Providing faster information to help first responders better manage the control zone at a CBRNe incident


is a new research and innovation project, funded under the European Commission’s Horizon 2020 programme


A step change in the effectiveness of first responders during the first hours of a Radiological, Nuclear, explosive (RNe) incident

TERRIFFICTools for early and Effective Reconnaissance in cbRne Incidents providing First responders Faster Information and enabling better management of the Control zone

The threat on society posed by so-called dirty bombs is increasing. A dirty bomb, or radiological dispersal device (RDD), is a speculative radiological weapon that combines radioactive material with conventional explosives.

The TERRIFFIC project brings together 10 European organisations, working together to deliver an important step change in the effectiveness of first responders during the first hours of a Radiological, Nuclear, explosive (RNe) incident. This will lead to reduced response times, less health and safety risks for the response teams, and less human intervention in the operation due to a higher number of automated processes and extended mobile detection capabilities.

On the 22nd of October, 10-12 CET we will have a policy meeting focused on network sustainability! Want to find out how to make a network of practitioners sustainable? Write a short email to olga.vybornova@uclouvain.be until the 15th to attend!

The @Nexter Nerva XX UGV can be deployed with the newly developed gamma camera from @CEA, to locate and identify a radioactive source. The data is fed into the @TERRIFFIC_EU command and control system for improved situational awareness.
#CBRNe #h2020 #security #Nexter #ARTTIC

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Registration is now open for the virtual @H2020Victoria Final Conference 'Improving #VideoAnalysis for a Safer Europe'. Preliminary programme at: To secure your spot https://bit.ly/2FjXnYu
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How can video analysis facilitate investigation of criminal and terrorist activities?


The @AERACCESS UAV developed in the @TERRIFFIC project is the Hawker Q800X, with a plug and play connector to attach payloads of up to 1Kg. Designed to resist harsh weather conditions, it can be used in heavy rain, snow, fog and winds of 70 kph, gusting to 90 kph.
#CBRNe #H2020

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The first hours of the response to a Chemical, Biological, Radiological, Nuclear, explosive (CBRNe) incident, and especially a radiological one, are critical. Responders want to contain the most severe consequences, halt the ongoing threat, save victims, manage the crime scene and organise an effective response as quickly as possible.

It is also when they are most at risk as the extent and intensity of the contamination is still unknown and there may be secondary devices or contaminated objects.





All aspects of the project are practitioner-driven.


The impact that dirty bombs have both on individuals and on our wider society should not be underestimated. The TERRIFFIC partners will be working hard over the next three years, together with leading CBRNe experts and practitioners, to develop tools and solutions to help them manage such a situation whenever and wherever it occurs.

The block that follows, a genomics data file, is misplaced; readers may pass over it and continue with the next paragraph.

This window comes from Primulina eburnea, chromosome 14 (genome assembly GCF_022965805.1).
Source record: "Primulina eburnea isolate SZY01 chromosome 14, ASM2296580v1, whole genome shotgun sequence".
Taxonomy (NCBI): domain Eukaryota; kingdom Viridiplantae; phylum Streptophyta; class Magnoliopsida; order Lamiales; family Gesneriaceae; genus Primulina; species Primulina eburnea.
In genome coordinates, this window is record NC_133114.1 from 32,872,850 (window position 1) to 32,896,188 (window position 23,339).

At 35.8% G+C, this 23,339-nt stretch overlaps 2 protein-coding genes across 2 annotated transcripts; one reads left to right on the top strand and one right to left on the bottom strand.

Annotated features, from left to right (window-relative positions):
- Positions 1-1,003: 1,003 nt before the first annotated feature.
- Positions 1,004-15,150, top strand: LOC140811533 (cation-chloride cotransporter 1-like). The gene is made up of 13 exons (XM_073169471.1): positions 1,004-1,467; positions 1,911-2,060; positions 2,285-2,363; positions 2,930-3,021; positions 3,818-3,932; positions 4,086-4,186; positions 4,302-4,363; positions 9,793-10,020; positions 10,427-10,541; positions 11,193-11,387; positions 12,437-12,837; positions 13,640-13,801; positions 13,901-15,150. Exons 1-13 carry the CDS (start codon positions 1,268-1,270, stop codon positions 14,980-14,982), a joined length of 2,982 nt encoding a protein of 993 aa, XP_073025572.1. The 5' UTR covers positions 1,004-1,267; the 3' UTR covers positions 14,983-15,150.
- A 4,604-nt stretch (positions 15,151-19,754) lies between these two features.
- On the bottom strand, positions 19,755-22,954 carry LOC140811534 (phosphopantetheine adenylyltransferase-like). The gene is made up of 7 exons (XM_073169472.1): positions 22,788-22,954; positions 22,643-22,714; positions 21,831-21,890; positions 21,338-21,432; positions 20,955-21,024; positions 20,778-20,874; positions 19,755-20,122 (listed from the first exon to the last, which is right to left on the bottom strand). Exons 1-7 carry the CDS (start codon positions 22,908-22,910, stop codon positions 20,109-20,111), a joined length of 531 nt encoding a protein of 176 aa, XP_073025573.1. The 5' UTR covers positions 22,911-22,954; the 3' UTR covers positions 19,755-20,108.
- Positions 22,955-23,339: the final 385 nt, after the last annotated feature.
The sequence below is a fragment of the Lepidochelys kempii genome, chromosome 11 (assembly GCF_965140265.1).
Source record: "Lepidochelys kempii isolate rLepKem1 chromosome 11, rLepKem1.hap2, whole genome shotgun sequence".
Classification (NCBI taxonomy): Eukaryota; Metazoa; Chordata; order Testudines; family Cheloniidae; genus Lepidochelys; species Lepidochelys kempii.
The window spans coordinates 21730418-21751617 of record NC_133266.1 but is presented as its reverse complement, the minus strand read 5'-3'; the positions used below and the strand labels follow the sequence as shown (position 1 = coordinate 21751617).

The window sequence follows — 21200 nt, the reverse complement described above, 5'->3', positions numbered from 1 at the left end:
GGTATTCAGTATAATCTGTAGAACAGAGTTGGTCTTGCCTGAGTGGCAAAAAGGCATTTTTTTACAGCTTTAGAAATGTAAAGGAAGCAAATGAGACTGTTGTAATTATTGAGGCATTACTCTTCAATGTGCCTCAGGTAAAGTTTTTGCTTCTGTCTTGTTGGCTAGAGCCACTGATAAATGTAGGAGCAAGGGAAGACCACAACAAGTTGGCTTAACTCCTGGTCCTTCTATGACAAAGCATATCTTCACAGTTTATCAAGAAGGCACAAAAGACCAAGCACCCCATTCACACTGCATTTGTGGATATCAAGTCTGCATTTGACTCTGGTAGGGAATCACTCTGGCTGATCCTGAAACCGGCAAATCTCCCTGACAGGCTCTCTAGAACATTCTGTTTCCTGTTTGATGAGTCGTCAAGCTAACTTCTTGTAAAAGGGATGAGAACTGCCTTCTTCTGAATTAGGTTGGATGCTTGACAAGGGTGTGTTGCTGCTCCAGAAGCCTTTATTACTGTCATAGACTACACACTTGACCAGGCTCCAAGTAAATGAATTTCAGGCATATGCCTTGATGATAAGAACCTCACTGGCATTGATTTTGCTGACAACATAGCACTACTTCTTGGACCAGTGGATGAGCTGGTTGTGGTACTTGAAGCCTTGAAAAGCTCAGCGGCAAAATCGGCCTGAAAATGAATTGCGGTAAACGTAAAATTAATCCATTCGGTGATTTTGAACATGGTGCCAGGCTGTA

CATO Final Conference video stills on November 2014

TERRIFFIC is SME-led and practitioner-driven. The R&D partners will provide leading edge technologies and key innovative components will be developed by SMEs that are already involved in military or first responder markets. Together they will develop and commercialise the TERRIFFIC System and its components. First responders and CBRNe experts will be heavily involved throughout the development process; they will assess the various components and they will trial and evaluate the technology.


The project will also leverage results from previously successful European research projects and will cooperate closely with sister projects, including ENCIRCLE on the CBRN Cluster and eNOTICE on training and technology testing and assessment.


When a dirty bomb explodes, CBRNe first responders need to know how large the radiation plume is and estimate how far and how quickly it will spread. The size of the bomb, the source of the radiation and the wind and weather are all factors that are used to determine this. The initial estimations, regularly updated by data fed back from mobile detectors into the plume modelling software are used to provide a more accurate and dynamically updated assessment of the contaminated area and the control zone. Responders are then able to use this data to decide on the appropriate size of the cordon and any buildings that may need to be evacuated.

The overarching objective is, therefore, to collect and update this information much more quickly, whilst in parallel the responders prepare to intervene or indeed have already started to intervene.

TERRIFFIC Concept of Operations

TERRIFFIC Concept of Operations

The TERRIFFIC solutions will result in less human intervention in the operation, as a direct result of the higher number of automated processes, as well as improved and extended mobile detection capabilities in the ‘hot zone’.

The individual technological components needed for a significant improvement in this respect have progressively emerged over the past decade and include new detectors, drones, robots, dispersion models, information management and decision support software (DSS) packages.

The dynamically updated information made available by the TERRIFFIC system and its components will enable the response team to intervene immediately, as adequate safety measures can be rapidly implemented.

The TERRIFFIC solutions will have a significant impact for CBRNe responders in the early hours of an incident.